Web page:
Kaplan test prep was out this week with the results of their latest survey on college admissions officers and internet background checks. The results show an increase in the recent trends for admissions officers, and a surprising change in the behavior of high school students.
That college admissions staffers have increased their use of digital tools in evaluating candidates has been widely reported. In responding to the survey, which was conducted between July and August of 2013, 29% of admissions officers reported having Googled a candidate in 2013, vs. 27% in 2012, 20% in 2011. In terms of checking Facebook or other social media sites, 31% confirmed doing so in 2013 vs. 26% in 2012, 24% in 2011 and 10% in 2008.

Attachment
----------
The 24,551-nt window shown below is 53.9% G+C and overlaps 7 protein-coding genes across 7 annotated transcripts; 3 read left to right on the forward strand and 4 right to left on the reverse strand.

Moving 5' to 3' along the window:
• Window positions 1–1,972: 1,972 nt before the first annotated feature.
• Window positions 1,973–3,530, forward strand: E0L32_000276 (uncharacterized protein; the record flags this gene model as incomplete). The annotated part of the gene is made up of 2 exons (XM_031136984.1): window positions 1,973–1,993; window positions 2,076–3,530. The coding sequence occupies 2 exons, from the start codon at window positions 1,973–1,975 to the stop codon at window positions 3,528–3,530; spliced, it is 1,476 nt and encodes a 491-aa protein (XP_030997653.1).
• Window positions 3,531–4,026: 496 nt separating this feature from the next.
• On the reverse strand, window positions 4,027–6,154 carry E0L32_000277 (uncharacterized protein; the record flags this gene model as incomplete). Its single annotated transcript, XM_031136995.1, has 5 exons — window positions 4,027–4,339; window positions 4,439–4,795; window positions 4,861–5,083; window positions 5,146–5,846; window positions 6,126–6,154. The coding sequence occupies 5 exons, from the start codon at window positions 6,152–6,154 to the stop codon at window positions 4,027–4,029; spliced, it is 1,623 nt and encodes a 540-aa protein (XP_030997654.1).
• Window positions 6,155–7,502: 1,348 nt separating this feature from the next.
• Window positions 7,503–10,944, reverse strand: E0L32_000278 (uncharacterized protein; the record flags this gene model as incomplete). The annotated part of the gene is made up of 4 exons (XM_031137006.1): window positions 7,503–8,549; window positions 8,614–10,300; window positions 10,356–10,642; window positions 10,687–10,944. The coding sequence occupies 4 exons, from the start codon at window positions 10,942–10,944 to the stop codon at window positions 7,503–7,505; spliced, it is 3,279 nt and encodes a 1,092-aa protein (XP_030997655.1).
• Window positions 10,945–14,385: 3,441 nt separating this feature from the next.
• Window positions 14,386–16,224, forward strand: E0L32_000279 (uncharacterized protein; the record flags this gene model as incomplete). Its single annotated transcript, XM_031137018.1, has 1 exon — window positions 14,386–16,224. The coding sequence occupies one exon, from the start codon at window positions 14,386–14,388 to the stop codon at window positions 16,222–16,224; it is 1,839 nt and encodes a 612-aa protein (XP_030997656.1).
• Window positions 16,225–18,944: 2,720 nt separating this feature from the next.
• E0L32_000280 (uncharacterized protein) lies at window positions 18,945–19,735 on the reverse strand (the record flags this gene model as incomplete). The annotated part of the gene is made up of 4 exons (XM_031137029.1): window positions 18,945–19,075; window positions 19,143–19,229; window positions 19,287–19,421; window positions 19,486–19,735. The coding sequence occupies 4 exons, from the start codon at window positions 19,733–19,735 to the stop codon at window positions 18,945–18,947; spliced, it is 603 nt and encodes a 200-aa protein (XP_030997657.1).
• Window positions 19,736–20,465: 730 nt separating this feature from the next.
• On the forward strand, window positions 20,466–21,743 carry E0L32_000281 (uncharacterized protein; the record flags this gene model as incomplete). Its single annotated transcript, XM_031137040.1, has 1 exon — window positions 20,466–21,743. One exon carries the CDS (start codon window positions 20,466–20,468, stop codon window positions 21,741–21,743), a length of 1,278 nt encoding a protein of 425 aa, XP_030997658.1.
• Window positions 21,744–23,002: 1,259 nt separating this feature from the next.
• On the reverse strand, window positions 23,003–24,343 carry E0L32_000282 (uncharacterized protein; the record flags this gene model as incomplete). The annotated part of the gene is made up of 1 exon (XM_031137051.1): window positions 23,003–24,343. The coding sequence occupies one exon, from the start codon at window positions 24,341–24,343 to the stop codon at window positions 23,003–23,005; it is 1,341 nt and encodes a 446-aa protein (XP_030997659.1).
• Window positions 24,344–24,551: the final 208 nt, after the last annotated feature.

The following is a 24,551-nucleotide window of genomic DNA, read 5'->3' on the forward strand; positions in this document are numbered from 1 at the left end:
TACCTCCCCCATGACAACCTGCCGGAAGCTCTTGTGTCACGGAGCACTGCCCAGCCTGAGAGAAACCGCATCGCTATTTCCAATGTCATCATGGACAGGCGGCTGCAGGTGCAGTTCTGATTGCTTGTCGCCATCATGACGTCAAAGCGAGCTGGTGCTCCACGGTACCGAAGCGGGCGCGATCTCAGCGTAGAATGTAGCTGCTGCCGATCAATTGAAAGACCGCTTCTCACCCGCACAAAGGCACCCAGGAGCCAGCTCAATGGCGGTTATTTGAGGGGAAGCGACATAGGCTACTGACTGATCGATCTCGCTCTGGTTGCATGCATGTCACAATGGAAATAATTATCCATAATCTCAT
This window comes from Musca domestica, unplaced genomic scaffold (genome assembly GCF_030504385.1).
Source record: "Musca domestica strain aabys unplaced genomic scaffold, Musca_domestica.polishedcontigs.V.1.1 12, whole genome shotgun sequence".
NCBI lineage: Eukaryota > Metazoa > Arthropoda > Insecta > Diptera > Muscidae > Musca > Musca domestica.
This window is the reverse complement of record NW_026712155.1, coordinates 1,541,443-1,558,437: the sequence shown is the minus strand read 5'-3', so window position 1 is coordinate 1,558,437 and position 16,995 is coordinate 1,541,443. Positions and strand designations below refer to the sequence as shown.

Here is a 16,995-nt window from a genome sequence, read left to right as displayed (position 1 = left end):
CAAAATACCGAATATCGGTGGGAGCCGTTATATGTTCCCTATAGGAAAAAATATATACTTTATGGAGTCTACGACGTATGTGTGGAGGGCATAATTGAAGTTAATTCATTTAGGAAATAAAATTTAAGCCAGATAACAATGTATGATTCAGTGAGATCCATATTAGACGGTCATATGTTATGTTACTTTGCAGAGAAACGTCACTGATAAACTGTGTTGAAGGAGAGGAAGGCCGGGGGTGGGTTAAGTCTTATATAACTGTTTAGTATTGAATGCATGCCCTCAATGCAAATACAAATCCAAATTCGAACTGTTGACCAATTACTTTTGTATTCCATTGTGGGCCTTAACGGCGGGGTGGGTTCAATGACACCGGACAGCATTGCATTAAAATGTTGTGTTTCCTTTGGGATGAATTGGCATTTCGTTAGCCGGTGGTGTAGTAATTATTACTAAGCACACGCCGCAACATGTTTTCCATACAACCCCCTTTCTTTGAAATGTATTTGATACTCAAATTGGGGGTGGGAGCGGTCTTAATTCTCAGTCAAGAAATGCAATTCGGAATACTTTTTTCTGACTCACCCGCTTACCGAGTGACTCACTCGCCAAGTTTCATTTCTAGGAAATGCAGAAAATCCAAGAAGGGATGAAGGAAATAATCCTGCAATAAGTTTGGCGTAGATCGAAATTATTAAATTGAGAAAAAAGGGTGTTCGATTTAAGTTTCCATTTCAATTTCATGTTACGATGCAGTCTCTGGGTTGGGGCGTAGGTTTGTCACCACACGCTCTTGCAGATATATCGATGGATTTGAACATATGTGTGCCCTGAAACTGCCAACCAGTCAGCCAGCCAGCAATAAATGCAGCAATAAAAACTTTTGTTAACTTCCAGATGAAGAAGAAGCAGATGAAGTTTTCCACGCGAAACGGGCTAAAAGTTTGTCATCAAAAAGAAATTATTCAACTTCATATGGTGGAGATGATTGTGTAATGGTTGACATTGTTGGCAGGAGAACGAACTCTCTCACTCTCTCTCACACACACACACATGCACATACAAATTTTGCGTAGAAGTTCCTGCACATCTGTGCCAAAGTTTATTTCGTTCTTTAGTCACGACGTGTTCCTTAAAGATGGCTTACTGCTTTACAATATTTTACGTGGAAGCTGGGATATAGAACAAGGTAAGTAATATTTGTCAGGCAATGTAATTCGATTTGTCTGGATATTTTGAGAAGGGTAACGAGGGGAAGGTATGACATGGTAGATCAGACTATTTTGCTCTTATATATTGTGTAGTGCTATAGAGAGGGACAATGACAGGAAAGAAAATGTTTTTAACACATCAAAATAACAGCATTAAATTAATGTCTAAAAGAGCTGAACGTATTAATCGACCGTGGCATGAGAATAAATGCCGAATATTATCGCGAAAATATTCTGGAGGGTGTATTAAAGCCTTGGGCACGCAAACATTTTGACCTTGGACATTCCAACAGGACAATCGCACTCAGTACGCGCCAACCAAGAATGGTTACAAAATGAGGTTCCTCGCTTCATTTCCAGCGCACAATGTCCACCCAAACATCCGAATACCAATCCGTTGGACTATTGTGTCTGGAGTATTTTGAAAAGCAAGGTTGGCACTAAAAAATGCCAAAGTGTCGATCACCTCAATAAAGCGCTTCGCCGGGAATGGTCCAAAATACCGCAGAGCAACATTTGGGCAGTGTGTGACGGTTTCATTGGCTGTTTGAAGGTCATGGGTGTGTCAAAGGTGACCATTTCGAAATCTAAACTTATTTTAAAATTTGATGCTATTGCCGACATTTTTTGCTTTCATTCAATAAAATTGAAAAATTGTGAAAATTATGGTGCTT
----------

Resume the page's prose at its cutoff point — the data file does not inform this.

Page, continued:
What is surprising is that there has been a decrease in the number of admissions officers that have found something online that has negatively impacted a candidate. 30% of admissions officers reported finding something that negatively reflected on an applicant in 2013, vs. 35% in 2012.
At least to some extent, students are wising up to the newish reality. In preparation for the college application process, according to a separate Kaplan survey of students, 22% of students had changed their name on social media, 26% had untagged themselves in photos and 12% had deleted social media profiles entirely.
Our view is that the former trend will continue – not only will admissions officers continue to look online for reputation damaging info, but odds are they will also get more efficient at it. Will students continue to stay ahead of the game? That remains to be seen.
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